The Roanoke City WIC Program provides nourishing supplemental foods, nutrition education, and referrals to qualified WIC participants in the Roanoke Valley area.
Who can apply for WIC?
How is eligibility determined?
Please call for either additional information or to make an appointment.
There are 3 WIC sites in Roanoke City that enroll WIC participants.
NE City | Roanoke City Health Department | 1502 Williamson Rd. 2nd Floor NE | Roanoke, Virginia 24012 | Call for appointment or information: (540) 283-5050 | Hours of Operation: Monday - Friday 8:00AM - 4:30PM.
SE City | Belmont Presbyterian Church | 1005 9th Street, SE | Roanoke, Virginia 24013 | Call for an appointment or information: (540) 857-6063 | Hours of Operation: Monday - Thursday 8:00AM - 4:30PM.
NW City | First Church of the Brethren | 2001 Carroll Ave, NW | Roanoke, Virginia 24017 | Call for an appointment or information: (540) 857-6473 | Hours of Operation: Monday - Friday 8:00AM - 4:30PM.
WIC is a nutrition program that helps mothers and young children stay healthy and eat properly. WIC helps women, infants and children during times of important growth and helps women and children get the nutrition services and foods that they need to stay healthy. The WIC program serves eligible women who are breastfeeding, pregnant or have just given birth, infants less than one year old, and children less than five years old.
WIC provides the following:
To be eligible for WIC you must meet categorical eligibility which includes the following:
(Ref: VDH Your WIC Participant Handbook)
Each site is staffed with clerical, nutrition assistants, or nutrition associates and nutritionists. Services include certification, low and high risk nutrition education and community referrals and are provided at all sites.
According to July 2011 program statistics, the Roanoke City Health District caseload is 3,842 participants. Roanoke City site served 1,676, First Church of the Brethren site served 1,123 and the Belmont Presbyterian site served 1,043 participants.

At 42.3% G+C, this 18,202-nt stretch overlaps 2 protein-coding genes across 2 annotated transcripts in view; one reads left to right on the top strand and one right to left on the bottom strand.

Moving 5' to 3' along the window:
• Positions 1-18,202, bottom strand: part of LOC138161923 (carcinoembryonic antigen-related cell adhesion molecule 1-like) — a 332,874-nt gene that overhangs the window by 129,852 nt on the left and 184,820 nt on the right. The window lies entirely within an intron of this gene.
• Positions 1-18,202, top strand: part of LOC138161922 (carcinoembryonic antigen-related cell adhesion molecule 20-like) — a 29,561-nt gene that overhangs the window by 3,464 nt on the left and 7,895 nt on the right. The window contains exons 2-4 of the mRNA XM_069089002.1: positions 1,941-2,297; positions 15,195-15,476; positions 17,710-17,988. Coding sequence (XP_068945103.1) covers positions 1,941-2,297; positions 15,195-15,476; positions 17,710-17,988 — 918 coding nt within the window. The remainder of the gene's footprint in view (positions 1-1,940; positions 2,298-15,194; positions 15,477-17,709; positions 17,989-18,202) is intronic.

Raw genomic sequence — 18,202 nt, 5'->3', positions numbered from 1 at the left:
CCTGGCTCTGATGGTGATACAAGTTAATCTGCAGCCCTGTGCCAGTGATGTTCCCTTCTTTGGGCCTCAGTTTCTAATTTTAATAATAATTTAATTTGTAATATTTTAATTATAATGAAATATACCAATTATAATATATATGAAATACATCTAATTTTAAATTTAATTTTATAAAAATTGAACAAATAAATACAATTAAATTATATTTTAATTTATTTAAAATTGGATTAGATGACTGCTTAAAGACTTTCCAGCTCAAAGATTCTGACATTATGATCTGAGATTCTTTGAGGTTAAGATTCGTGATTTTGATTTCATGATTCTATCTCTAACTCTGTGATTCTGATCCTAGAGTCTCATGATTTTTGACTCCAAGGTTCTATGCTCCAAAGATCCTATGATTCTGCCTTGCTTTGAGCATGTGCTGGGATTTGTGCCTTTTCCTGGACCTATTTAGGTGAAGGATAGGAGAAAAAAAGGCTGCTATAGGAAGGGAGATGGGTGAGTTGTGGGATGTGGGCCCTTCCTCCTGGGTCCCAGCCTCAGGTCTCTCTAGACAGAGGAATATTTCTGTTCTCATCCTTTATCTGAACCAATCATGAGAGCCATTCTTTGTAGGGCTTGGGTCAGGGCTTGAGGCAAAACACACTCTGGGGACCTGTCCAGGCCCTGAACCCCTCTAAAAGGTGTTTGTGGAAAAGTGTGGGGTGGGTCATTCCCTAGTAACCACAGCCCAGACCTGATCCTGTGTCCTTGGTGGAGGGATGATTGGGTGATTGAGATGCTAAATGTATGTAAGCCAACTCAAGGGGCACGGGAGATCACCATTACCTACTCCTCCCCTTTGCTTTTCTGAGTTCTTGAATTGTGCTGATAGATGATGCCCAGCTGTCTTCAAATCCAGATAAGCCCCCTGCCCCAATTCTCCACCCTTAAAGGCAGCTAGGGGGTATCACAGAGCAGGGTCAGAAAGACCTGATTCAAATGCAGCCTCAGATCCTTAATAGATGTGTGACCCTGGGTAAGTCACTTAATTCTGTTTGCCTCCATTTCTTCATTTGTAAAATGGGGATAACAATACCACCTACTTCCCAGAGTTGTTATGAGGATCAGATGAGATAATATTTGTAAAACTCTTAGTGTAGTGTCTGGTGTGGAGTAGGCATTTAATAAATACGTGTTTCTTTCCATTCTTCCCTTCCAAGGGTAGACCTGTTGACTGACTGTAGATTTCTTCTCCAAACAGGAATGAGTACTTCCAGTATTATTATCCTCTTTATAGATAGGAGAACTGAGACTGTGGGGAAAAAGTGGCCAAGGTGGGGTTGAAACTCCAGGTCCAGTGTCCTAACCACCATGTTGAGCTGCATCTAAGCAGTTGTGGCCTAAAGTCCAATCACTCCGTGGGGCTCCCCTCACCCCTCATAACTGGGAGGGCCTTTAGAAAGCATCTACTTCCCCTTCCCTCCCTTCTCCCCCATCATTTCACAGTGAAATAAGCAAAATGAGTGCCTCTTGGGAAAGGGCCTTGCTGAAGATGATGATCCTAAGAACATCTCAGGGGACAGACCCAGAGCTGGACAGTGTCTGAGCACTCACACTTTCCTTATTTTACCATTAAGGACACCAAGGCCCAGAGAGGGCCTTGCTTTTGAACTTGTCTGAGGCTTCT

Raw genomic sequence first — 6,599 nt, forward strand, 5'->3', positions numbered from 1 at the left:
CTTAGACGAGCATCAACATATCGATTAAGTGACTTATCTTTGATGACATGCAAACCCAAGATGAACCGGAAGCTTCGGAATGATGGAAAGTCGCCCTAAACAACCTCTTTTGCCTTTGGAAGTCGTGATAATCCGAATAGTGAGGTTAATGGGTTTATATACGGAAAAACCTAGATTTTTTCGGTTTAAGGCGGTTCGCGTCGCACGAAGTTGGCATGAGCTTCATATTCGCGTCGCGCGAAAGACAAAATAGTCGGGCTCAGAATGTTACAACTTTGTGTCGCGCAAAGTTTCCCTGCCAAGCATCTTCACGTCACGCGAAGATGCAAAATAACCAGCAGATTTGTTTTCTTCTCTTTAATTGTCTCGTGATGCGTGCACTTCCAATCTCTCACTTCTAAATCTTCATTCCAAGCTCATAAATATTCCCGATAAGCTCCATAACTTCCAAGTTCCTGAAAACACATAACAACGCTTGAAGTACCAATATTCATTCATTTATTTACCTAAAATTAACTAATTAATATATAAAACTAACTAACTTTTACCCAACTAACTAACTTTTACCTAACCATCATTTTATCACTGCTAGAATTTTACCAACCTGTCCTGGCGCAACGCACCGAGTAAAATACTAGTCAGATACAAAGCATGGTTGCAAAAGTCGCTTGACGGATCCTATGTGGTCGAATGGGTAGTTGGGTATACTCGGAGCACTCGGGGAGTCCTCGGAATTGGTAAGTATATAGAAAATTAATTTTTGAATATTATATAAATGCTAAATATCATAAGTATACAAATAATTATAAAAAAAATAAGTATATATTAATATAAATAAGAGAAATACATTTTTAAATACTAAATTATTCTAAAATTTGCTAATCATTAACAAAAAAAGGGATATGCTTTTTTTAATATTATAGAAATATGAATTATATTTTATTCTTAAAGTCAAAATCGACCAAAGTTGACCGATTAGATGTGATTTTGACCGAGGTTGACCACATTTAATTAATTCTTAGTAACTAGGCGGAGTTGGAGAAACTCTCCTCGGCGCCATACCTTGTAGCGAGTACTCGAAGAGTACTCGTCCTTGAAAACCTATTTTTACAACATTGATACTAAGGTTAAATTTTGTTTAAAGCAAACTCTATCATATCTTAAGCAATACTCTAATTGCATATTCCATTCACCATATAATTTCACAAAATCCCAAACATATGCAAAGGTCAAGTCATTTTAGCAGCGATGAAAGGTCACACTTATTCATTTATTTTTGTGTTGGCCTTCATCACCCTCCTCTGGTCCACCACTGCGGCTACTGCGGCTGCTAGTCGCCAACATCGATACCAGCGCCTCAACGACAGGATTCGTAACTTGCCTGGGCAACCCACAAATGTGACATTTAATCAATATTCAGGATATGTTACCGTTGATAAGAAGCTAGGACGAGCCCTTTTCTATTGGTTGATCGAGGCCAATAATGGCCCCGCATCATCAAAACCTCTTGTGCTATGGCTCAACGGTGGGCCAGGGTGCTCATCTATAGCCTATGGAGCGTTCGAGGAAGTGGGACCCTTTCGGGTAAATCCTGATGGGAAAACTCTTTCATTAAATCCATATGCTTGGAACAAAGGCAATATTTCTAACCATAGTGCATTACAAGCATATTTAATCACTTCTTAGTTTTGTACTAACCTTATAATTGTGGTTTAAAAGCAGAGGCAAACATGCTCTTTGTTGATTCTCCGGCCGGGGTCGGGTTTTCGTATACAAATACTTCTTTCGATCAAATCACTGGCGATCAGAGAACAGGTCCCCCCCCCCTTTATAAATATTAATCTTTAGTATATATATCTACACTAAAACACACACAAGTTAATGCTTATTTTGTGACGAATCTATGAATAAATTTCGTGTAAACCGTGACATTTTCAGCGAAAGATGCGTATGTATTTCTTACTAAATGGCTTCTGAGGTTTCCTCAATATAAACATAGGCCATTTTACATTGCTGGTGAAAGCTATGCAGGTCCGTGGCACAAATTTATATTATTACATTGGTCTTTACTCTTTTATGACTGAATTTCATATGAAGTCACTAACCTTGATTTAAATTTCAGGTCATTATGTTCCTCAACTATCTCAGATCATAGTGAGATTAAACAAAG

We offer services for disabled children. Our Early intervention (EI) services for infants and toddlers with disabilities (birth-three years old) have been a part of IDEA since 1986. This section of the law is commonly known as Part C of IDEA. IDEA is an acronym which stands for Individuals with Disabilities Education Act. On September 6, 2011, the U.S. Department of Education released final regulations for the Part C program. The new regulations can be found at the following web address: http://idea.ed.gov/part-c/search/new.
EI provides the following services:
Our Family Planning (FP) program provides clients with reproductive health care in order to reduce the number of unintended pregnancies. Our services attend to client’s proposed or adopted method of contraception, general reproductive health and promotion of healthy lifestyles.
FP provides the following services:
*Client medical records are confidential, accessible only to authorized staff and secured when not in use that records clinical findings, diagnostic and therapeutic orders, documentation of continuing care, referral and follow-up.
Costs for services are based on a sliding scale and some insurance plans are accepted.
Our Resource Mothers program is a home visiting program for pregnant and parenting teens. Resource Mothers (RM) are lay community health workers who mentor pregnant teens through this difficult time in their lives and help them transition to parenthood. RM’s can help teen keep medical appointments, stay in school or continue working, delay repeat pregnancies until adulthood, early childhood education and safety and resolve day to day problems. In addition, a RM can help a teen get needed services, such as prenatal and pediatric care, Medicaid/FAMIS, WIC and food stamps, housing and job placement, and classes on Teen Pre-natal Care, Car Seat Safety and obtaining a GED.
Resource Mothers provide ways to achieve good pregnancy outcomes.
RM provides the following services:
Pregnant women at high risk of poor birth outcomes need a variety of services to ensure they have healthy babies and the tools to become good mothers. They may need transportation, prenatal care, medication, nutritional counseling, substance abuse treatment, smoking cessation classes and child development education. It is often difficult for women to receive the level of care they need when these services are offered by many different community organizations.
BabyCare provides pregnant women with the support and services they need through intensive case management and coordination of care. The program aims to improve birth outcomes by ensuring pregnant women and infants receive all the services they need.
To be eligible for BabyCare you must:
Meet low income guidelines
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